ALEX COHEN, host:
This is Day to Day, I'm Alex Cohen.
ALEX CHADWICK, host:
I'm Alex Chadwick. Most of the 135,000 children adopted in this country each year will have a very difficult time learning about their birth parents. There's a tradition here of keeping the information about adoptions closed. But that has been changing, and it's leading to some new encounters. From San Francisco, Nancy Mullane reports.
(Soundbite of children)
NANCY MULLANE: It's a sunny Saturday afternoon at an East Bay community park. Over on a patchwork of blankets just beyond the swing sets, 9-month-old Owen is getting lots of attention, not only from his birth mother, but from his adoptive parents, Andy and Suran Pomyenovsky (ph)
Ms. SURAN POMYENOVSKY (Adoptive mother): It just feels so natural, normal, that we have this relationship. I can't - I really can't imagine what it would be like not to have Amy in our lives.
MULLANE: Amy is Owen's birth mother. She's sitting on one of the blankets with her two other children, daughters 5-year-old Hailey and 7-year-old Sky.
(Soundbite of Amy)
Ms. AMY (Owen's Mother): You're good big sisters.
MULLANE: But these two sisters won't ever live with Owen. That decision was made more than a year ago, when Amy was six months pregnant. She says she doesn't want her last name used in this story because of the shame associated with giving a child up for adoption.
With tears filling her eyes, she says that was a tough time in her life. She was struggling with drug addiction and was fighting with the children's father, so she decided the best thing she could do for her unborn child was to find better parents to adopt him at birth.
Ms. AMY: I've had a few abortions, and I didn't want to do that again. And I wanted to do what was best for the baby, and I knew that that wouldn't be staying with me. So I decided to place him for adoption, and I just wanted to find right people.
Ms. POMYENOVSKY: It's like, if you have someone who marries into your family, they come maybe with children sometimes, or they have their own history. That's what Amy is, and her children are, to us now. They are family.
Ms. AMY: They showed me that they really cared about me and not just wanting to take my baby. They were there for me and for the baby.
MULLANE: Amy says she found the Pomyenovskys through the local office of the Independent Adoption Center. Twenty-six years ago, it was the first private adoption agency in the country to offer exclusively open adoptions.
Ms. ANN WRIXON (Executive Director, Independent Adoption Center): People find each other and you can - you know when it works. You can just feel it.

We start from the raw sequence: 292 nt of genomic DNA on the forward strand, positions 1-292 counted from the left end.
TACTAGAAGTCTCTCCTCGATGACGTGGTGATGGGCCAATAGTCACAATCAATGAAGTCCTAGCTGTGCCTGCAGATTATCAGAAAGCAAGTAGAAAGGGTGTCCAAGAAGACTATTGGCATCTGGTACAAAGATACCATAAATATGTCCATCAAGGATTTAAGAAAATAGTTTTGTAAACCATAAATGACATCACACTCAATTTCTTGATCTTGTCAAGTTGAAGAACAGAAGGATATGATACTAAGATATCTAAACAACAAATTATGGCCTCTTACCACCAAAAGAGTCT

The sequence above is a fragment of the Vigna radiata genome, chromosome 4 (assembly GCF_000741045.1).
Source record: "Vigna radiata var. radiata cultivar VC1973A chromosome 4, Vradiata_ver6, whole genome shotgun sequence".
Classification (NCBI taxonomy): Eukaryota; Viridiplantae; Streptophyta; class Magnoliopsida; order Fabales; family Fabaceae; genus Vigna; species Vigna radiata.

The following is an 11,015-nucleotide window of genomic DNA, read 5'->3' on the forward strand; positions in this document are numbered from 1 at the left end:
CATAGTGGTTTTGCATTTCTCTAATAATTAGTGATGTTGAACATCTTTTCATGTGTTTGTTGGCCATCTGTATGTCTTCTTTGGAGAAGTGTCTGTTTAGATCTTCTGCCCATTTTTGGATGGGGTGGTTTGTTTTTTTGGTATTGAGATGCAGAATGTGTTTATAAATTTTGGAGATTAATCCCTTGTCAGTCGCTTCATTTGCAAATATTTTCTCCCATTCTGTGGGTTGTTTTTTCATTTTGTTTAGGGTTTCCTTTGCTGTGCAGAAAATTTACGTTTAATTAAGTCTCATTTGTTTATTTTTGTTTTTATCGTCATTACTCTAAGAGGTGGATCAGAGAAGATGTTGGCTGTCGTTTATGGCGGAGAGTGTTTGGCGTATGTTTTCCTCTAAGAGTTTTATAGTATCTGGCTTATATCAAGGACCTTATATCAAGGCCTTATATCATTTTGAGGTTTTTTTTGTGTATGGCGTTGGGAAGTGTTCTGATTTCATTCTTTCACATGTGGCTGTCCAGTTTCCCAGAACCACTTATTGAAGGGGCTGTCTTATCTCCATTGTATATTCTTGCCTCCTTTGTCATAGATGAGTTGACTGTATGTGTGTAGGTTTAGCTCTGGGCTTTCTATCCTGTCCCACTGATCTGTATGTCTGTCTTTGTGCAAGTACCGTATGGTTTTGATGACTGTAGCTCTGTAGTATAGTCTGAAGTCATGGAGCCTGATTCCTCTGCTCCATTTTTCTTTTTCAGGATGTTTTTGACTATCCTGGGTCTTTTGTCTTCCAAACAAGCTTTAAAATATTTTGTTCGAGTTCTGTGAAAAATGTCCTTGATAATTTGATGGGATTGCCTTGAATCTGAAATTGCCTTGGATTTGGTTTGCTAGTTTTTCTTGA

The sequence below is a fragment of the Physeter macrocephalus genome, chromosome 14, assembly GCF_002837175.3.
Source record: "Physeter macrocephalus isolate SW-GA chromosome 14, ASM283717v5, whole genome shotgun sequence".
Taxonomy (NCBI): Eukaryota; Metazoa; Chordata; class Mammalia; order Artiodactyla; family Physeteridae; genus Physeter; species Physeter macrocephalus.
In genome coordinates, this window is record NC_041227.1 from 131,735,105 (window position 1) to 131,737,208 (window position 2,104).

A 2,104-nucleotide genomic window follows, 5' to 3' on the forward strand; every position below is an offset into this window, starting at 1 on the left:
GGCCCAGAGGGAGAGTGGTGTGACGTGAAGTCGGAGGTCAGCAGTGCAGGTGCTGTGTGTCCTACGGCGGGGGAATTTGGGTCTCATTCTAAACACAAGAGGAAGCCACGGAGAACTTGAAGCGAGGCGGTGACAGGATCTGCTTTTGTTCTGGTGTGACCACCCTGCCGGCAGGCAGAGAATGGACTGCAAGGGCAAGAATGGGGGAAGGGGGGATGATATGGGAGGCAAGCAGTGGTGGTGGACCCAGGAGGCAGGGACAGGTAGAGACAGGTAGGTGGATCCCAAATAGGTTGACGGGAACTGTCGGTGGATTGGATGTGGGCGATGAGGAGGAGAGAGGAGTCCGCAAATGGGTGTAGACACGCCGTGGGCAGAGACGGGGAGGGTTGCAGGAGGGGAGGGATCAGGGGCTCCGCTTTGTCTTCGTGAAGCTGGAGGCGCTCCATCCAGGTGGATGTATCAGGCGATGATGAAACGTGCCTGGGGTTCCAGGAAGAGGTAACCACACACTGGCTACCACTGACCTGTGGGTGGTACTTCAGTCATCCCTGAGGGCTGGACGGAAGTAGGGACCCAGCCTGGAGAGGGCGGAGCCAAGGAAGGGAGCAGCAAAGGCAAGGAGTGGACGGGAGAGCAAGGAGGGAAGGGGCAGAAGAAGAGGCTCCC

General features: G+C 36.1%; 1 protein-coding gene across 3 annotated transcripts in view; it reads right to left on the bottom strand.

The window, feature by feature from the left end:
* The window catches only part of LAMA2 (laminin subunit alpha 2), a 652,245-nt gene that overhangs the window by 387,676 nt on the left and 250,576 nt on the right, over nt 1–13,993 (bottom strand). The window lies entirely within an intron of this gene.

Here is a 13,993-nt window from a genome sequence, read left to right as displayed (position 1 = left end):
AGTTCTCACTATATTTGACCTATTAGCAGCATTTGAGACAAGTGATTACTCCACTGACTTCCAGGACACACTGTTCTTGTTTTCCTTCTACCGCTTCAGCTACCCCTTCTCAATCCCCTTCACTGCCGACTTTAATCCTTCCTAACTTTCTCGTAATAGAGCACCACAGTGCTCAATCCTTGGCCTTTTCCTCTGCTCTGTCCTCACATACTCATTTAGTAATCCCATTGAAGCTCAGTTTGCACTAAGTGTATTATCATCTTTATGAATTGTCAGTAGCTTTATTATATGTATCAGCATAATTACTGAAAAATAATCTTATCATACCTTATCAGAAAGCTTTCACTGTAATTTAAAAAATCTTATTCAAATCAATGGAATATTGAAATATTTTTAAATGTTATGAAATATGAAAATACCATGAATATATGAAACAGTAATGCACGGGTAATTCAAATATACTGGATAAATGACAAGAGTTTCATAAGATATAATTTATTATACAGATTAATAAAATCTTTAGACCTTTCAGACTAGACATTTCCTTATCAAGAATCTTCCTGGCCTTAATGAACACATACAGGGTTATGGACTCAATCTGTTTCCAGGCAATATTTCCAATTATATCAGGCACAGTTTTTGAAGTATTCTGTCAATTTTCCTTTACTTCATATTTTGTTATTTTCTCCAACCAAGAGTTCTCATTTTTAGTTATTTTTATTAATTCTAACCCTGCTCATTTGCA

MULLANE: Ann Wrixon is executive director of the center. She says her agency facilitates at least 200 open adoptions nationwide each year, at a cost of about $15,000 to the adoptive parents. Wrixon says the typical birth mother in an open adoption is 24 years old and already has at least one child.
Ms. WRIXON: So they choose the adoptive parent. Very common, open adoption agreement is a visit a year, e-mails and photos in between.
MULLANE: While 90 percent of all private agency adoptions are now open, most public-sector adoptions are closed. That's because many of those adoptions are arranged for children who have been removed from the birth home for abuse or neglect, and open-type adoptions for these children can be problematic. But new research shows the trouble of arranging an open adoption may be worth the effort. In the study published today in the Journal of Family Psychology, researchers say they've documented two significant findings. Leslie Leve is one of the study's scientists.
Ms. LESLIE LEVE (Researcher): First was that birth and adoptive parents who'd had more ongoing contact with one another after placement feel much more satisfied overall with the adoption process.
MULLANE: Leve says their initial research following only one year after adoption has also found the more open the adoption, the more adjusted the birth parents.
Ms. LEVE: Secondly, we found that birth mother and birth father's well-being, including their romantic relationships, their friendships, their emotional health, those qualities were more likely to improve following the adoption if they had more contact with the adoptive family.
MULLANE: Adam Pertman is executive director of the Evan B. Donaldson Adoption Institute. He says this study challenges the long-held assumption that cutting ties is better.
Mr. ADAM PERTMAN (Executive Director, Evan B. Donaldson Adoption Institute): I hope that the people who do adoptions pay attention to research like this, and I hope it informs their practice. Just because we've always done it a certain way does not make it right.
(Soundbite of children)
MULLANE: Back in the shade of the park's towering trees, baby Owen's family is all over him, adoptive family and birth family. His birth sisters look into his face and eyes, a mirror of their own. As they all head over to the swing sets, Suran passes Owen off to Amy.
Ms. POMYENOVSKY: The way I look at it, he just has a lot of people that love him, and you can't really ask for more than that in your life.
MULLANE: For NPR News, I'm Nancy Mullane in San Francisco.
NPR transcripts are created on a rush deadline by Verb8tm, Inc., an NPR contractor, and produced using a proprietary transcription process developed with NPR. This text may not be in its final form and may be updated or revised in the future. Accuracy and availability may vary. The authoritative record of NPR’s programming is the audio record.